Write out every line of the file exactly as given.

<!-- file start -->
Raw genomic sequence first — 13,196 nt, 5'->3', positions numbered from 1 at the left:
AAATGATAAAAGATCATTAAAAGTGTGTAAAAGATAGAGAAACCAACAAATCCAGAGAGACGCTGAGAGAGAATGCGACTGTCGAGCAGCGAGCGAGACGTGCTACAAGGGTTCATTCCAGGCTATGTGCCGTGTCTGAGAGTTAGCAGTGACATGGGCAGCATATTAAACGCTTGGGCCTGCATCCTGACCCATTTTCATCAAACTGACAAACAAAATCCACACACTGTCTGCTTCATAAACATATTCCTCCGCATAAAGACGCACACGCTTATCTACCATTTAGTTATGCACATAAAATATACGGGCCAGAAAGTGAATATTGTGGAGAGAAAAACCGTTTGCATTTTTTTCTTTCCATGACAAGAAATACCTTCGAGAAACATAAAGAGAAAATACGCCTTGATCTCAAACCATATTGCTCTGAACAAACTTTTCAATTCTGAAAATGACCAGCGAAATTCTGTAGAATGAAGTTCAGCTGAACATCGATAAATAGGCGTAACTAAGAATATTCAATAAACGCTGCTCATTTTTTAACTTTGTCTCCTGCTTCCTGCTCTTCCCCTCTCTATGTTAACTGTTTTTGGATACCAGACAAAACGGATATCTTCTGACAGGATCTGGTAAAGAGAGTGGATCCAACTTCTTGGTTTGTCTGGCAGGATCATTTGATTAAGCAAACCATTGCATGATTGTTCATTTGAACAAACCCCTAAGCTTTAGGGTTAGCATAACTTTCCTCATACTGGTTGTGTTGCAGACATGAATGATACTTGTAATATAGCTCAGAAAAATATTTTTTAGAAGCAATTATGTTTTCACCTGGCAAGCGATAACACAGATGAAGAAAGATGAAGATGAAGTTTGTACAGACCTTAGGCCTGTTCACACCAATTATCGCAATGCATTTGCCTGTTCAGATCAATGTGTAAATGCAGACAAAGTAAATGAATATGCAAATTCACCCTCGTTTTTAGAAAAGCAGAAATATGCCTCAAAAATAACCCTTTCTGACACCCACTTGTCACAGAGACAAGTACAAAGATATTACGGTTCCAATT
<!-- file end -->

Raw genomic sequence first — 13,196 nt, 5'->3', positions numbered from 1 at the left:
AAATGATAAAAGATCATTAAAAGTGTGTAAAAGATAGAGAAACCAACAAATCCAGAGAGACGCTGAGAGAGAATGCGACTGTCGAGCAGCGAGCGAGACGTGCTACAAGGGTTCATTCCAGGCTATGTGCCGTGTCTGAGAGTTAGCAGTGACATGGGCAGCATATTAAACGCTTGGGCCTGCATCCTGACCCATTTTCATCAAACTGACAAACAAAATCCACACACTGTCTGCTTCATAAACATATTCCTCCGCATAAAGACGCACACGCTTATCTACCATTTAGTTATGCACATAAAATATACGGGCCAGAAAGTGAATATTGTGGAGAGAAAAACCGTTTGCATTTTTTTCTTTCCATGACAAGAAATACCTTCGAGAAACATAAAGAGAAAATACGCCTTGATCTCAAACCATATTGCTCTGAACAAACTTTTCAATTCTGAAAATGACCAGCGAAATTCTGTAGAATGAAGTTCAGCTGAACATCGATAAATAGGCGTAACTAAGAATATTCAATAAACGCTGCTCATTTTTTAACTTTGTCTCCTGCTTCCTGCTCTTCCCCTCTCTATGTTAACTGTTTTTGGATACCAGACAAAACGGATATCTTCTGACAGGATCTGGTAAAGAGAGTGGATCCAACTTCTTGGTTTGTCTGGCAGGATCATTTGATTAAGCAAACCATTGCATGATTGTTCATTTGAACAAACCCCTAAGCTTTAGGGTTAGCATAACTTTCCTCATACTGGTTGTGTTGCAGACATGAATGATACTTGTAATATAGCTCAGAAAAATATTTTTTAGAAGCAATTATGTTTTCACCTGGCAAGCGATAACACAGATGAAGAAAGATGAAGATGAAGTTTGTACAGACCTTAGGCCTGTTCACACCAATTATCGCAATGCATTTGCCTGTTCAGATCAATGTGTAAATGCAGACAAAGTAAATGAATATGCAAATTCACCCTCGTTTTTAGAAAAGCAGAAATATGCCTCAAAAATAACCCTTTCTGACACCCACTTGTCACAGAGACAAGTACAAAGATATTACGGTTCCAATT